Lordstown Motors Corp shares plunged nearly 12% on Thursday after the electric pickup truck firm disclosed a regulatory inquiry over a short seller’s report claiming the company was using “fake” orders to raise capital.
The drop was the latest sign of a recent retreat in the once high flying electric vehicle sector, whose ranks have been swollen by the recent boom in special purpose acquisition companies, or SPACS.
Nikola, another electric pickup truck startup which has been attacked by the Hindenburg in the past, separately fell more than 7% hit by a key investor cutting its stake.
Lordstown and Nikola, which both went public via acquisitions by SPACS – shell companies that use their IPO proceeds to acquire private firms – are both down roughly 50% from their highs this year. Concern about technology, as well as rising yields, have weighed on the sector.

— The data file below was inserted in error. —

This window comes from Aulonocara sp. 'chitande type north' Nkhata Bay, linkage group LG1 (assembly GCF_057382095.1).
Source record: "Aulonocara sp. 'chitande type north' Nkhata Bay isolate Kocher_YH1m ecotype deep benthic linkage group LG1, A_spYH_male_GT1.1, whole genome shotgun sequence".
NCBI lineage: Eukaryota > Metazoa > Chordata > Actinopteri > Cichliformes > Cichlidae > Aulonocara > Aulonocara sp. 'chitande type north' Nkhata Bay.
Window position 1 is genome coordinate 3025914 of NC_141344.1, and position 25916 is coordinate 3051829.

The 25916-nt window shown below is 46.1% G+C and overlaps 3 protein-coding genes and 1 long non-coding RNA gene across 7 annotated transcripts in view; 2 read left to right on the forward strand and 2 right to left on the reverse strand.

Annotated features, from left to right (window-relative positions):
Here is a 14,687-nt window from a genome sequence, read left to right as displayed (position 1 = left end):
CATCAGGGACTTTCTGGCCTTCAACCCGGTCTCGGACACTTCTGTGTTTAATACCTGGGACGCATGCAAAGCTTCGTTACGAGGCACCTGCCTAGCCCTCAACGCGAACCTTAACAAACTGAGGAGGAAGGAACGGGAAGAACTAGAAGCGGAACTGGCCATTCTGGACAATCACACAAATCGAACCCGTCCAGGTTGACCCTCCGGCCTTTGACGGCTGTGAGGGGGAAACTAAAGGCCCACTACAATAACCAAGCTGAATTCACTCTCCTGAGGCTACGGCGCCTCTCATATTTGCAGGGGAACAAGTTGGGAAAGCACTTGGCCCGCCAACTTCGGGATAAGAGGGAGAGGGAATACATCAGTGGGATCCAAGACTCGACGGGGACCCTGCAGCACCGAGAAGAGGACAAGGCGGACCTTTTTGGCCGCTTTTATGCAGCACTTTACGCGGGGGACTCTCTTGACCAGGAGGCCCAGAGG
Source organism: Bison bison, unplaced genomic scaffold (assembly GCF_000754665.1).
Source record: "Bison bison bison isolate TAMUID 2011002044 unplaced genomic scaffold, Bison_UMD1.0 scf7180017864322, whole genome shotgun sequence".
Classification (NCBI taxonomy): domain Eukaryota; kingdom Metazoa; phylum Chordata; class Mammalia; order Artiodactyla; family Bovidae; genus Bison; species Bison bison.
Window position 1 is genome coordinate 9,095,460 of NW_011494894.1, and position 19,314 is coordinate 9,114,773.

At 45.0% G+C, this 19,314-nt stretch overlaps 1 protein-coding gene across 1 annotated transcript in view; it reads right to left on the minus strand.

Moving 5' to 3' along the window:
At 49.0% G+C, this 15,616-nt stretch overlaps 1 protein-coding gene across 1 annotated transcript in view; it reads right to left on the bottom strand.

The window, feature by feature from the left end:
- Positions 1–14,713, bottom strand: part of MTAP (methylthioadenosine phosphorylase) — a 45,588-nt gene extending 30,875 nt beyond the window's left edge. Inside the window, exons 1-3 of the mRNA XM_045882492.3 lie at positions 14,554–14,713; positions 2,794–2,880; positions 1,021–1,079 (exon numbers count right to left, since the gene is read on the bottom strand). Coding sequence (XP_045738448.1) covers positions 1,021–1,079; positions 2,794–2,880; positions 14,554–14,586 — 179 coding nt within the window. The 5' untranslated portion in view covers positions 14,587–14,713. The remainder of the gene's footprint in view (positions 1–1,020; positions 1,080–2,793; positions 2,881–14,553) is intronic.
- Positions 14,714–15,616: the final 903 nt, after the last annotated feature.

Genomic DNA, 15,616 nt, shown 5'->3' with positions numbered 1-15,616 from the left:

South Korea’s Hanwha Corp will be selling up to half of its stake in Nikola, the EV maker said on Wednesday, amid concerns about the company’s future prospects.
“In this golden age of EVs there are clear growing pains and this just adds to the dynamic for the sector and Nikola,” said Wedbush analyst Daniel Ives.
Lordstown revealed on Wednesday that it received a request for information from the U.S. Securities and Exchange Commission regarding accusations by Hindenburg pertaining to its order book.
Lordstown Chief Executive Steve Burns declined to state in a CNBC TV interview on Thursday whether he had been too aggressive in characterizing the firm’s orders as ‘serious’ commitments from customers.
“We never said we had orders. We don’t have a product yet so by definition we can’t have orders,” Burns said, adding that any orders were ‘non-binding’ and were only meant to gauge customers’ interest ahead of targetted production of its Endurance trucks in September.
BTIG analyst Gregory Lewis said Lordstown’s ability get the Endurance through its beta testing phase and into production while winning orders will be the biggest driver of the stock over the next year.